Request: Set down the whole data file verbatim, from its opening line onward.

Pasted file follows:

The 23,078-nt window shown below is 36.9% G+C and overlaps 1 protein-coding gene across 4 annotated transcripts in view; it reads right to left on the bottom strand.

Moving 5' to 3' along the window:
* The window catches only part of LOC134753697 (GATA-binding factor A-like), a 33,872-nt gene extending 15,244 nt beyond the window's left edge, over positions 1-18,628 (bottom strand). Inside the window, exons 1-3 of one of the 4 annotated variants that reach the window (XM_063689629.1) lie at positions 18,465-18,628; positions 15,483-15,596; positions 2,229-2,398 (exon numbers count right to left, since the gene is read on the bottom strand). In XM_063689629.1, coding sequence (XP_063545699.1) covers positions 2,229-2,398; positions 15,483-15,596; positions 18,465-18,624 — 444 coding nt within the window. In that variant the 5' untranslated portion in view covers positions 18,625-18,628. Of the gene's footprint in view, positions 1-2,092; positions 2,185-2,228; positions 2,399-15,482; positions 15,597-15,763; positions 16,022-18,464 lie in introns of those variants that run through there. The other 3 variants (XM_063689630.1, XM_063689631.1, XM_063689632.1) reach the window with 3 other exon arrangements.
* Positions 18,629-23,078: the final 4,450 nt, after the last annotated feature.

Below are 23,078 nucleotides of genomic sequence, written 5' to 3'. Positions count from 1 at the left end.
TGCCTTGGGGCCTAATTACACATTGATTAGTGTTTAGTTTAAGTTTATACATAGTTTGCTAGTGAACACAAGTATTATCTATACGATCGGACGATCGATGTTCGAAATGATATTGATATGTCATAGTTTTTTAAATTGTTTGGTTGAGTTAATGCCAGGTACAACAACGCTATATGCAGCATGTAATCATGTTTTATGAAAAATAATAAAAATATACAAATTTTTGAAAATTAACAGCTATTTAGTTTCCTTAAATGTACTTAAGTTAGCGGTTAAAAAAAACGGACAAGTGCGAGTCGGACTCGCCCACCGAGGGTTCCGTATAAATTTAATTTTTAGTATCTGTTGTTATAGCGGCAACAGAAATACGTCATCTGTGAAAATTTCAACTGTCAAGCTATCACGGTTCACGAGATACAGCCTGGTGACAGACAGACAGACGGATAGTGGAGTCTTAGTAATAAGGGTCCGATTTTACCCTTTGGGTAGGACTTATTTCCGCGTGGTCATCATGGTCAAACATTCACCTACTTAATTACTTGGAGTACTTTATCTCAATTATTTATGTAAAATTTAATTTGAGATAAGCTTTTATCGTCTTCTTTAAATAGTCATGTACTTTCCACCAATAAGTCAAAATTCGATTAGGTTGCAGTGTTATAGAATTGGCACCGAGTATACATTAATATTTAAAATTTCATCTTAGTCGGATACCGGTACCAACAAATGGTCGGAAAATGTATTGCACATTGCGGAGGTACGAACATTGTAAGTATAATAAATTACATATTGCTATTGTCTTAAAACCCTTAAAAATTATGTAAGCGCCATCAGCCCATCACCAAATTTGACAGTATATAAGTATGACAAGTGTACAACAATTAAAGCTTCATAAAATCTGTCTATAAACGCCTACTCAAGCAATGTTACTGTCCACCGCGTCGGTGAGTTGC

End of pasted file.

The 23,078-nt window shown below is 36.9% G+C and overlaps 1 protein-coding gene across 4 annotated transcripts in view; it reads right to left on the bottom strand.

Moving 5' to 3' along the window:
* The window catches only part of LOC134753697 (GATA-binding factor A-like), a 33,872-nt gene extending 15,244 nt beyond the window's left edge, over positions 1-18,628 (bottom strand). Inside the window, exons 1-3 of one of the 4 annotated variants that reach the window (XM_063689629.1) lie at positions 18,465-18,628; positions 15,483-15,596; positions 2,229-2,398 (exon numbers count right to left, since the gene is read on the bottom strand). In XM_063689629.1, coding sequence (XP_063545699.1) covers positions 2,229-2,398; positions 15,483-15,596; positions 18,465-18,624 — 444 coding nt within the window. In that variant the 5' untranslated portion in view covers positions 18,625-18,628. Of the gene's footprint in view, positions 1-2,092; positions 2,185-2,228; positions 2,399-15,482; positions 15,597-15,763; positions 16,022-18,464 lie in introns of those variants that run through there. The other 3 variants (XM_063689630.1, XM_063689631.1, XM_063689632.1) reach the window with 3 other exon arrangements.
* Positions 18,629-23,078: the final 4,450 nt, after the last annotated feature.

Below are 23,078 nucleotides of genomic sequence, written 5' to 3'. Positions count from 1 at the left end.
TGCCTTGGGGCCTAATTACACATTGATTAGTGTTTAGTTTAAGTTTATACATAGTTTGCTAGTGAACACAAGTATTATCTATACGATCGGACGATCGATGTTCGAAATGATATTGATATGTCATAGTTTTTTAAATTGTTTGGTTGAGTTAATGCCAGGTACAACAACGCTATATGCAGCATGTAATCATGTTTTATGAAAAATAATAAAAATATACAAATTTTTGAAAATTAACAGCTATTTAGTTTCCTTAAATGTACTTAAGTTAGCGGTTAAAAAAAACGGACAAGTGCGAGTCGGACTCGCCCACCGAGGGTTCCGTATAAATTTAATTTTTAGTATCTGTTGTTATAGCGGCAACAGAAATACGTCATCTGTGAAAATTTCAACTGTCAAGCTATCACGGTTCACGAGATACAGCCTGGTGACAGACAGACAGACGGATAGTGGAGTCTTAGTAATAAGGGTCCGATTTTACCCTTTGGGTAGGACTTATTTCCGCGTGGTCATCATGGTCAAACATTCACCTACTTAATTACTTGGAGTACTTTATCTCAATTATTTATGTAAAATTTAATTTGAGATAAGCTTTTATCGTCTTCTTTAAATAGTCATGTACTTTCCACCAATAAGTCAAAATTCGATTAGGTTGCAGTGTTATAGAATTGGCACCGAGTATACATTAATATTTAAAATTTCATCTTAGTCGGATACCGGTACCAACAAATGGTCGGAAAATGTATTGCACATTGCGGAGGTACGAACATTGTAAGTATAATAAATTACATATTGCTATTGTCTTAAAACCCTTAAAAATTATGTAAGCGCCATCAGCCCATCACCAAATTTGACAGTATATAAGTATGACAAGTGTACAACAATTAAAGCTTCATAAAATCTGTCTATAAACGCCTACTCAAGCAATGTTACTGTCCACCGCGTCGGTGAGTTGC